” . . . slain with such fire of love”

“St. Catherine of Siena ‘speaks of the crucified Jesus as “slain with such fire of love. . . as seems insatiable.  Yet still he thirsts, as if saying: ‘I have greater ardor and desire and thirst for your salvation that I am able to show you, [even] with my Passion.’ ”  Catherine could only descrive the God she encountered as ‘crazed with love.'”  (from Mother Teresa’s Secret Fire by Fr. Joseph Langford)

“Lord, show us the Father.”

You can almost hear the sound of exasperation in Jesus’ reply to Philip’s request: “Have I been with you so long, and yet you do not know me, Philip?  He who has seen me has seen the Father: how can you say, ‘Show us the Father’?” (Jn 14.9)  This week long I have been remembering and pondering a conversation I had with a good priest-friend of mine.  He made the insightful comment that he considered one of Christ’s greatest sufferings to be that so, so many did not grasp the most important part of His mission–and that was: to reveal the Father’s love to us.  How frustrating for Jesus to have so very few whose hearts and eyes were open to perceive this desire of His Heart and to satisfy it.  Imagine for yourself what it is like to try to communicate your own love and appreciation of someone dear to your heart.  You want everyone to know the goodness of this person you know.  One of my own favorite things is to introduce my friends to each other–so that these wonderful people that I know may get to know each other.  And here is Jesus who wishes to open the depths of our souls to the Father of all goodness. . . and we so often say with Philip, “Where is He? Show Him to us.”

Come, Holy Spirit, open our hearts wide to the full revelation of the Father through Jesus.  Help us to satisfy this never ending desire of His to “show us the Father.”

Jesus, the Good Samaritan to us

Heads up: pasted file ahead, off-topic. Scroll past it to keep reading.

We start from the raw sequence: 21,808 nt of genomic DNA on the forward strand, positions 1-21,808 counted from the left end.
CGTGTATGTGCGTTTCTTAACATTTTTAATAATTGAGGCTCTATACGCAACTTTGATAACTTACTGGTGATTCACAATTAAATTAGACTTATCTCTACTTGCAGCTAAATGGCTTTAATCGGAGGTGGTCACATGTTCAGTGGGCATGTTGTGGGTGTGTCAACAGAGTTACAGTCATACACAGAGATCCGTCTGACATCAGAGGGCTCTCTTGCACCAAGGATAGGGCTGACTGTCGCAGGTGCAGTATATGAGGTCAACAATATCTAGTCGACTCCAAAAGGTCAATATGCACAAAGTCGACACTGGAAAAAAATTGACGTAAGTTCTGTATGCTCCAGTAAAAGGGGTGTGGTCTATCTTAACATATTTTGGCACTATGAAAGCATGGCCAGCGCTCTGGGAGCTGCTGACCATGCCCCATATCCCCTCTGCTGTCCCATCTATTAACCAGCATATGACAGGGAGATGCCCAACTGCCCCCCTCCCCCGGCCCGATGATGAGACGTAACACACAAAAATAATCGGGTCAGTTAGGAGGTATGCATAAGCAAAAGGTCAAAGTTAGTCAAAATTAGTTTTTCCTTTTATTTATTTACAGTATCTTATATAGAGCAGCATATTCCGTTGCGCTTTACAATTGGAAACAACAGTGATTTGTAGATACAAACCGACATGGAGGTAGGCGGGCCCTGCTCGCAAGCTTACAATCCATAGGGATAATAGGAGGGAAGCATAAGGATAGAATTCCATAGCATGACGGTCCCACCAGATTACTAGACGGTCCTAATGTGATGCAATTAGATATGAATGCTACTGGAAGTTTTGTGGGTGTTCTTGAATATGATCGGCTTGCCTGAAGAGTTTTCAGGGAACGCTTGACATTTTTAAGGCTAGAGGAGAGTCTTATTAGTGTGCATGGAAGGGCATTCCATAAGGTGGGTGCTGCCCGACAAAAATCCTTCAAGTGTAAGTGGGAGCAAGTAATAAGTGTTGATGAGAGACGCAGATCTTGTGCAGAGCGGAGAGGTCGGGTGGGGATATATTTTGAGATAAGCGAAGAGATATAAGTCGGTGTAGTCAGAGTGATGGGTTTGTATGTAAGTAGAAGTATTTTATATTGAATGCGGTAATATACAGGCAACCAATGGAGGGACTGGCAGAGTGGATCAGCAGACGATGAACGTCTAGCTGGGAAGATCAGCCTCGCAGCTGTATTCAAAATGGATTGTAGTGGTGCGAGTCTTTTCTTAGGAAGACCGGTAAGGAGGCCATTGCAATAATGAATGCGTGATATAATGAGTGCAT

The gospel today (about the Good Samaritan) brought the picture below to mind.  It can be found on the cover of Erasmo Leiva-Merikakis’ commentary on St. Matthew’s Gospel.  (See Books tab above.)  Good SamaritanThis is how the back of the book describes this picture:

The book’s cover portrays Christ as the Good Samaritan in an illumination taken from the mid sixth-century Syrian Codex Rossanensis. The fire of God’s mercy, poured out without reserve by the Father into the Heart of his incarnate Word, impels the Son’s eager gaze earthwards.  Christ Jesus, Son of God and Son of Mary, the living ‘image of the invisible God’ in whom ‘the whole fullness of divinity dwells bodily’ (Colossians 1:15, 2:9), bends down his sun-like nimbus—the very splendor of his glory, inscribed with the cross of his suffering—in a full ninety-degree angle, to show the perfection of His descent among us.  The eternal Lord of the ages thus moves into position to nurse with divine tenderness the green body of decaying humanity, prostrate with festering wounds: ‘Through the tender mercy of our God, the Dawn from on high has visited us, to give knowledge of salvation to those who sit in darkness and the shadow of death’ (Luke 2:78f).  For his part, the dazzling angel has found a new mode of praise: to stand by his Master, marveling and ministering as he holds the gold bowl of grace and compassion, awestruck at the depth of the Word’s condescension.  What even angelic hands cannot touch unveiled, that Christ lavishes with open gesture upon the flesh and soul of his beloved brother, sin-wounded man.

Sometimes I just sit and meditate on how I am that green man lying in the road and try to imagine Christ standing over me pouring out His mercy–that even the angels cannot touch–upon me.  Peguy says: “It was because a man lay on the road that  a Samaritan picked him up.  It is because we lay on the road that Christ picks us up . . .